I think I would arrange the equation as:

\(\displaystyle \arcsin\left(\frac{12}{13}\right)+ \arccos\left(\frac{4}{5}\right)= \pi-\arctan\left(\frac{63}{16}\right)\)

Take the sine of both sides (apply the angle sum identity for sine on the left and the identity \(\displaystyle \sin(\pi-\theta)=\sin(\theta)\) on the right):

\(\displaystyle \sin\left(\arcsin\left(\frac{12}{13}\right)\right) \cos\left(\arccos\left(\frac{4}{5}\right)\right)+ \cos\left(\arcsin\left(\frac{12}{13}\right)\right) \sin\left(\arccos\left(\frac{4}{5}\right)\right)= \sin\left(\arctan\left(\frac{63}{16}\right)\right)\)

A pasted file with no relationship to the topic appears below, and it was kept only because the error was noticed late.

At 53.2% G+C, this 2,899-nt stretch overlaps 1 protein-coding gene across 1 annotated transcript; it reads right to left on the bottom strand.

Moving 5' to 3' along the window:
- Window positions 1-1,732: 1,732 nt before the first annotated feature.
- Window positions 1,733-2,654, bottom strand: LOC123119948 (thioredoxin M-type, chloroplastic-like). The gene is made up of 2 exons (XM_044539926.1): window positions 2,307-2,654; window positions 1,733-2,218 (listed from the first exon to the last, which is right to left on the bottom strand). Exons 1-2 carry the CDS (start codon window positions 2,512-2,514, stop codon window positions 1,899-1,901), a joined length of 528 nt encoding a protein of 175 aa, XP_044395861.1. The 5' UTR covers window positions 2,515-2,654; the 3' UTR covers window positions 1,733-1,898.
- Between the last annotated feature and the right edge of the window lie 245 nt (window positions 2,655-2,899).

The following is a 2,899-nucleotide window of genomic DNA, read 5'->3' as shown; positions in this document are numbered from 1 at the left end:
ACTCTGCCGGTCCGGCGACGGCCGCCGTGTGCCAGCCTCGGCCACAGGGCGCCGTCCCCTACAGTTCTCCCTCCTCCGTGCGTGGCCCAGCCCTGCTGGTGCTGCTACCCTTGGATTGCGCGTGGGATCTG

\(\displaystyle \frac{12}{13}\cdot\frac{4}{5}+ \frac{5}{13}\cdot\frac{3}{5}=\frac{63}{65}\)

\(\displaystyle \frac{48+15}{65}=\frac{63}{65}\)

\(\displaystyle \frac{63}{65}=\frac{63}{65}\quad\checkmark\)

This argument is not valid.

To see this, start with the following equation which is obviously not correct

\(\displaystyle \sin ^{-1}\frac{12}{13}+\cos ^{-1}\frac{4}{5}=\tan ^{-1}\frac{63}{16}\)

and apply $sin$ to both sides to get

\(\displaystyle \frac{63}{65}=\frac{63}{65}\)

so taking sin of both sides and getting equal answers does not prove the original assertion